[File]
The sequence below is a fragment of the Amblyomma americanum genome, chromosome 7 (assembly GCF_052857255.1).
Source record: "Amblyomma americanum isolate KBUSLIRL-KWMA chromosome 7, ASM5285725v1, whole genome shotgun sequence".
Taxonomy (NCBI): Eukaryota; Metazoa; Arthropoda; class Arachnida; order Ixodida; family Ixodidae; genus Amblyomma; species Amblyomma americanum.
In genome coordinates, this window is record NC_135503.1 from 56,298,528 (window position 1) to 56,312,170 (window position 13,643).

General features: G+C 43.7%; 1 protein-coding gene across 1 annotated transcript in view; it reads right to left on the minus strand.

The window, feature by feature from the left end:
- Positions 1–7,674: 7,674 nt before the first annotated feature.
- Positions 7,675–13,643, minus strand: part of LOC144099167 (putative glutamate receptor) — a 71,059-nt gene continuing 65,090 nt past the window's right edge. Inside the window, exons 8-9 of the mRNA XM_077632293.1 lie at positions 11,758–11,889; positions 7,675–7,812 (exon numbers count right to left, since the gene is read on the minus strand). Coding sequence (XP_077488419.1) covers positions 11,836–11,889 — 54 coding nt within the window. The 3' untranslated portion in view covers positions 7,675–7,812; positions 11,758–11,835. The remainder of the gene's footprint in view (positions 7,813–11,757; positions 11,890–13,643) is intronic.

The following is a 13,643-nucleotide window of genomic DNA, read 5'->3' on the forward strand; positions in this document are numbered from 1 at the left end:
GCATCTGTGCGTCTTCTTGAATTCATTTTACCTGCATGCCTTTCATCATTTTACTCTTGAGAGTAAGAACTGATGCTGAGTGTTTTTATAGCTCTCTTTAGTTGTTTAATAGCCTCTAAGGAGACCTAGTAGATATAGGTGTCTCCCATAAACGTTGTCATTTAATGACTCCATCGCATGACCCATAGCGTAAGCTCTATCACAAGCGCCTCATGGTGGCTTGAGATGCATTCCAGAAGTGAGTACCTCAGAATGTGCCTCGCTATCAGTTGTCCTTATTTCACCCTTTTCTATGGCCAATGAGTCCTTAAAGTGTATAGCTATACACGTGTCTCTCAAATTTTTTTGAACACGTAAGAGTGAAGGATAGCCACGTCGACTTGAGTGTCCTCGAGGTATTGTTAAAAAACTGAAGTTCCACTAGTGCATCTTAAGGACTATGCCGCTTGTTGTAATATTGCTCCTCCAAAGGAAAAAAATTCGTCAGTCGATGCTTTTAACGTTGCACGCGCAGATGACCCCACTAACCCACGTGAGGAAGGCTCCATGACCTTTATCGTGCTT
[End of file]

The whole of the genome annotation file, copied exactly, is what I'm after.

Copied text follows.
The sequence below is a fragment of the Amblyomma americanum genome, chromosome 7 (assembly GCF_052857255.1).
Source record: "Amblyomma americanum isolate KBUSLIRL-KWMA chromosome 7, ASM5285725v1, whole genome shotgun sequence".
Taxonomy (NCBI): Eukaryota; Metazoa; Arthropoda; class Arachnida; order Ixodida; family Ixodidae; genus Amblyomma; species Amblyomma americanum.
In genome coordinates, this window is record NC_135503.1 from 56,298,528 (window position 1) to 56,312,170 (window position 13,643).

General features: G+C 43.7%; 1 protein-coding gene across 1 annotated transcript in view; it reads right to left on the minus strand.

The window, feature by feature from the left end:
- Positions 1–7,674: 7,674 nt before the first annotated feature.
- Positions 7,675–13,643, minus strand: part of LOC144099167 (putative glutamate receptor) — a 71,059-nt gene continuing 65,090 nt past the window's right edge. Inside the window, exons 8-9 of the mRNA XM_077632293.1 lie at positions 11,758–11,889; positions 7,675–7,812 (exon numbers count right to left, since the gene is read on the minus strand). Coding sequence (XP_077488419.1) covers positions 11,836–11,889 — 54 coding nt within the window. The 3' untranslated portion in view covers positions 7,675–7,812; positions 11,758–11,835. The remainder of the gene's footprint in view (positions 7,813–11,757; positions 11,890–13,643) is intronic.

The following is a 13,643-nucleotide window of genomic DNA, read 5'->3' on the forward strand; positions in this document are numbered from 1 at the left end:
GCATCTGTGCGTCTTCTTGAATTCATTTTACCTGCATGCCTTTCATCATTTTACTCTTGAGAGTAAGAACTGATGCTGAGTGTTTTTATAGCTCTCTTTAGTTGTTTAATAGCCTCTAAGGAGACCTAGTAGATATAGGTGTCTCCCATAAACGTTGTCATTTAATGACTCCATCGCATGACCCATAGCGTAAGCTCTATCACAAGCGCCTCATGGTGGCTTGAGATGCATTCCAGAAGTGAGTACCTCAGAATGTGCCTCGCTATCAGTTGTCCTTATTTCACCCTTTTCTATGGCCAATGAGTCCTTAAAGTGTATAGCTATACACGTGTCTCTCAAATTTTTTTGAACACGTAAGAGTGAAGGATAGCCACGTCGACTTGAGTGTCCTCGAGGTATTGTTAAAAAACTGAAGTTCCACTAGTGCATCTTAAGGACTATGCCGCTTGTTGTAATATTGCTCCTCCAAAGGAAAAAAATTCGTCAGTCGATGCTTTTAACGTTGCACGCGCAGATGACCCCACTAACCCACGTGAGGAAGGCTCCATGACCTTTATCGTGCTT